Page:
“We’ve seen an uptick in growth of these types of tenancies as consumers continue to seek convenient, on-demand care,” says Alanna Loeffler, business development director of Americas retail services with real estate services firm Cushman & Wakefield. Loeffler has been tracking this trend for the past five years. Over that time period, she’s noticed a 57.6 percent increase in urgent care facilities at retail centers.
In leasing mode
“From a national perspective, we’re seeing a lot in the urgent care and stand-alone medical clinic space—these companies are looking for more visibility to their consumer, with proximity to other community amenities that add to their convenience factor,” says Loeffler. Veterinary clinics taking space at shopping centers are also on the rise, she says, perhaps in response to the increase in new pet owners that sought companionship through the pandemic.
In addition, regional hospitals continue expanding their footprints and want the ability to perform certain procedures off-campus, according Andrew Sellet, Loeffler’s colleague at Cushman & Wakefield. “Due to the COVID-19 experience, they are trying to get anyone who does not need to be in the hospital out of the hospital,” he says, pointing to diagnostic imaging tests like MRIs, CTs, and X-Rays that can be done off-site.
While the pandemic did have a negative impact on the leasing rates in the medical retail sector, a team of consultants from the research firm the CoStar Group says the healthcare/retail partnership is picking right back up where it left off.
“It was definitely fast growing for a number of years now,” says Senior Consultant Kevin Cody. “It slowed down, but we do expect it to pick back up and return closer to where it was before.”
As of the first quarter of 2021, 2.2 percent of retail space in the U.S. is occupied by medical tenants, according to CoStar data. That figure was in-line with the figures from the first quarter of 2020. The lack of momentum in new leasing last year was largely due to lockdown measures and social distancing requirements, CoStar analysts say.
Today, some of the more common medical practices assuming recent tenancies at shopping centers include stand-alone physician, dentist and other health practitioner practices, adds Alexander Levy, senior consultant with CoStar.
These types of medical tenants are looking for spaces in open-air centers with retail anchors like grocery and drug stores, says Chris Wilson, executive vice president, national retail agency lead for real estate services firm JLL. The preferred size for these spaces generally ranges from 25,000 to100,000 sq. ft.
“These tenants want access to the daily needs of a neighborhood retail consumer and to provide them with that same access and convenience,” he notes. Wilson notes that medical tenants at shopping centers are typically paying premium rents due to their desire for the best available space, high build-out costs and higher than retail-standard parking requirements.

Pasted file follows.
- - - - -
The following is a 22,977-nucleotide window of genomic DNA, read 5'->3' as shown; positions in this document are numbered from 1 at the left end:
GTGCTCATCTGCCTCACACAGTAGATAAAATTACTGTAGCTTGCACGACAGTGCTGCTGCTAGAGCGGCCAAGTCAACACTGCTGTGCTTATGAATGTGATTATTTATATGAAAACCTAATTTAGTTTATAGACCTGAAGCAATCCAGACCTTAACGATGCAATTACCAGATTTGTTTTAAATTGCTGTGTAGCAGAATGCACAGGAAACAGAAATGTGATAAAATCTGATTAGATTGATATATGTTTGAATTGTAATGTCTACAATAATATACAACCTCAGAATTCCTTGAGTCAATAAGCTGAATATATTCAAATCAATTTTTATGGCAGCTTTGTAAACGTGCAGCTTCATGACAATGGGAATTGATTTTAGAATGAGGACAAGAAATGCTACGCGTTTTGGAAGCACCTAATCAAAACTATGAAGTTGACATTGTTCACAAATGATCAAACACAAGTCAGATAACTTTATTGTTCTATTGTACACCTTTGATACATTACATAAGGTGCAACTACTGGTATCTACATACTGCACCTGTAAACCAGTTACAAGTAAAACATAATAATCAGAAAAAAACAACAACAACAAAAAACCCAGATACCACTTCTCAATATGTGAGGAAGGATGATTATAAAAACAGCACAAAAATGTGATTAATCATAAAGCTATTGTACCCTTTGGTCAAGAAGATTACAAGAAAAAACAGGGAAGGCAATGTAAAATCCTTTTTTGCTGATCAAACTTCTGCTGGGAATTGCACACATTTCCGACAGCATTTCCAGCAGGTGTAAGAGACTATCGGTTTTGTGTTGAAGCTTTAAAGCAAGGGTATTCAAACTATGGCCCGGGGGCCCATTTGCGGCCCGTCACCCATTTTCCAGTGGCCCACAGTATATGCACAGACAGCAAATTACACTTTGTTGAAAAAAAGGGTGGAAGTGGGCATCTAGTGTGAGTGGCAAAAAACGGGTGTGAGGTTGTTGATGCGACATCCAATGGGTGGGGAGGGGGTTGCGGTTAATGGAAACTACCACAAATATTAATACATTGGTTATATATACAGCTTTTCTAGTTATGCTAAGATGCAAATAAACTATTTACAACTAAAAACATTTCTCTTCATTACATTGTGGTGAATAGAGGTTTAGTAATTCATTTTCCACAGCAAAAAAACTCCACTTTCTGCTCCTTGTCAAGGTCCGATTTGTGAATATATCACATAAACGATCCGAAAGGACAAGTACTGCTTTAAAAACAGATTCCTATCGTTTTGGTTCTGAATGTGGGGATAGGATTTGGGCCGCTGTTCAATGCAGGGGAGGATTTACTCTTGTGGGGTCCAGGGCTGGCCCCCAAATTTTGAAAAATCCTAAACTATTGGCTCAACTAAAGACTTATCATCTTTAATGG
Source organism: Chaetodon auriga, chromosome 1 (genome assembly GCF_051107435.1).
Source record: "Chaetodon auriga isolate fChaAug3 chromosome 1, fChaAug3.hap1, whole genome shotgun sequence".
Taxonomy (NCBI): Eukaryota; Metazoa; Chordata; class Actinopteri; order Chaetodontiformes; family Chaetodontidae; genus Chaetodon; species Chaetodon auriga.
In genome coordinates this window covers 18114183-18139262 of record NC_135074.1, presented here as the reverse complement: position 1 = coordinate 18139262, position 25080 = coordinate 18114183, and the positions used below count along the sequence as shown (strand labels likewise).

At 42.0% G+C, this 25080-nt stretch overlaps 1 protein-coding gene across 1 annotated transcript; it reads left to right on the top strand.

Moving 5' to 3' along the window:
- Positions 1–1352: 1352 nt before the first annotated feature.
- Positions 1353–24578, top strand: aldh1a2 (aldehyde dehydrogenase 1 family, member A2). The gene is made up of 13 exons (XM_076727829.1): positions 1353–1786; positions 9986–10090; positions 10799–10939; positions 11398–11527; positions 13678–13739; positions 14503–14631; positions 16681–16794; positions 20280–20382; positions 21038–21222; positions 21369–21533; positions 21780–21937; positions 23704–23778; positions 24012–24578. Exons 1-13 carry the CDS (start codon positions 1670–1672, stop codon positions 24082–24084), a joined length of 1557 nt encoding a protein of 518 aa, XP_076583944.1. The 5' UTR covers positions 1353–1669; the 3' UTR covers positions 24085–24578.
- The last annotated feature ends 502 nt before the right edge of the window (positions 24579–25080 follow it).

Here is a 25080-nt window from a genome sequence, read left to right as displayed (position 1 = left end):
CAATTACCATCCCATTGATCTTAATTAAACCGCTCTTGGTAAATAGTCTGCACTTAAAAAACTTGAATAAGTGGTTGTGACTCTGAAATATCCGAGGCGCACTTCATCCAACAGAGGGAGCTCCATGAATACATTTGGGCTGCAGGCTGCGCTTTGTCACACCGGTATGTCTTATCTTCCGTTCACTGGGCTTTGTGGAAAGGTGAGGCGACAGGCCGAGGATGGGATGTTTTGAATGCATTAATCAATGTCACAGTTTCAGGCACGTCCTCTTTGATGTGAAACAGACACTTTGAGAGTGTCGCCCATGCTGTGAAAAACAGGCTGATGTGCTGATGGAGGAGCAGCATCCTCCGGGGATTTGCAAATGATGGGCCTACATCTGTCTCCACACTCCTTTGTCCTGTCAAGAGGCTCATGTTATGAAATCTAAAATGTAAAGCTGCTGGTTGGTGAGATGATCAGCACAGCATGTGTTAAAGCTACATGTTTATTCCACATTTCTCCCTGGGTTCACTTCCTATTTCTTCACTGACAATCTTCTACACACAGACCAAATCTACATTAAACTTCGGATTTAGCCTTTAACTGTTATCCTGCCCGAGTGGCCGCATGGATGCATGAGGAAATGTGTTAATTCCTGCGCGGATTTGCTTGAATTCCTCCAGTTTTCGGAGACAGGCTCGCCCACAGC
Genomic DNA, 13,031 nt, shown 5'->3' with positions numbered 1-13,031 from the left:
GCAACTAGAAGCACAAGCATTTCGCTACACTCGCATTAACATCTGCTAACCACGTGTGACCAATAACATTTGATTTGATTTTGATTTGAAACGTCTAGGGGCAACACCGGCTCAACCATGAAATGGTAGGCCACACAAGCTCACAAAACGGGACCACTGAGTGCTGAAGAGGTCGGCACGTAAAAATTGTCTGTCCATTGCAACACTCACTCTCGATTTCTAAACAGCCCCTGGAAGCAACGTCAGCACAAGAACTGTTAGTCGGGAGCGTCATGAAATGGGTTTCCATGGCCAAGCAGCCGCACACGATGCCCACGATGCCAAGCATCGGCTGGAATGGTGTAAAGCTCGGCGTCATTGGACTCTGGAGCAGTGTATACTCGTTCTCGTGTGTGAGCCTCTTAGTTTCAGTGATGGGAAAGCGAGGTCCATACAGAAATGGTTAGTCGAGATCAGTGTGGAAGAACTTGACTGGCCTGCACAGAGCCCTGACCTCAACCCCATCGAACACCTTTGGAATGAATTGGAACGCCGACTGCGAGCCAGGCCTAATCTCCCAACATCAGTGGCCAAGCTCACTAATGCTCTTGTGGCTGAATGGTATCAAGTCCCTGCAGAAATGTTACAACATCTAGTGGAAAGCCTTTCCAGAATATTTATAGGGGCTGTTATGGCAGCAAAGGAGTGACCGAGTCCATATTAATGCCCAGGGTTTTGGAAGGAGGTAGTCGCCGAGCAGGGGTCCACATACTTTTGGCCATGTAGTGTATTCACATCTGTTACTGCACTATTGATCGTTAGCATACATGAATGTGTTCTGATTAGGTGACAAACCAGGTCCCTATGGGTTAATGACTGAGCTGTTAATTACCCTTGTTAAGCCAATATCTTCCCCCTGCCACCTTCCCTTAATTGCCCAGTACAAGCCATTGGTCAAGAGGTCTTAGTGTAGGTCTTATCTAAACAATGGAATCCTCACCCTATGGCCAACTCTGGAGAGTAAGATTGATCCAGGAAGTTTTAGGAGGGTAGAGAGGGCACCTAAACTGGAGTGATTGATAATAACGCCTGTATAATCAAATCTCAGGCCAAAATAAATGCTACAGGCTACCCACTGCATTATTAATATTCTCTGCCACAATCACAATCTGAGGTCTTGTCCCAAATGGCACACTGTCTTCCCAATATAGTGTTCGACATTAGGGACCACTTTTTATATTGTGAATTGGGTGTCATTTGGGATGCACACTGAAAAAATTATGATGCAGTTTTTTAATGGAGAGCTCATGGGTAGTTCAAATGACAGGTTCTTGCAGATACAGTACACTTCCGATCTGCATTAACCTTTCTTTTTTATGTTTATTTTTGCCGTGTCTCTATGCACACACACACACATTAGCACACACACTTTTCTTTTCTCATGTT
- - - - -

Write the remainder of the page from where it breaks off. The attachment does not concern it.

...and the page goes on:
According to real estate services firm Colliers International, medical office rents have consistently hovered around $4 per sq. ft. over the last six to eight years.
But there are several reasons why retail center owners would want to target medical office tenants, especially today, when many retail chains are still experiencing pandemic-caused financial issues, notes Robin Trantham, a CoStar Group consultant.
“One would be the stable tenancy—these medical office tenants tend to sign on for longer lease terms and they also tend to have higher credit ratings,” he says. “In some cases, retail owners are seeking out these medical office tenants to backfill space in their centers to make up for the move-outs that are caused by the challenges that retail has experienced over the last few years.”
Another benefit is that the medical service providers are more resistant to competition from e-commerce, adds Levy.
Trantham admits there are some challenges associated with bringing these tenants into a shopping center, such as different operating hours and different parking requirements, but ultimately the benefits tend to outweigh the costs.
Retail centers emerging as a competitor to MOBs?
In the purpose-bult medical office sector, average vacancy increased by 67 basis points over the course of 2020, but remains relatively tight at 8.7 percent as of first quarter of 2021, according to CoStar. But lately, that sector hasn’t been seeing much of new deliveries, according to Cody—the amount of space currently under construction totals less than 1 percent of the existing stock.
“It may have been overbuilt at some point, but with the drivers that we’ve mentioned before, you probably would’ve expected to see more construction over the most recent economic expansions over the past decade or so. Medical office supply growth has been really low. And meanwhile, retail has obviously been going through its own sort of evolution.”
As lots of retail tenants have been moving out, filing for bankruptcy protection and closing stores, retail landlords have been trying to backfill the vacant space and healthcare “has been a good, strong grower of retail leasing space,” Cody says.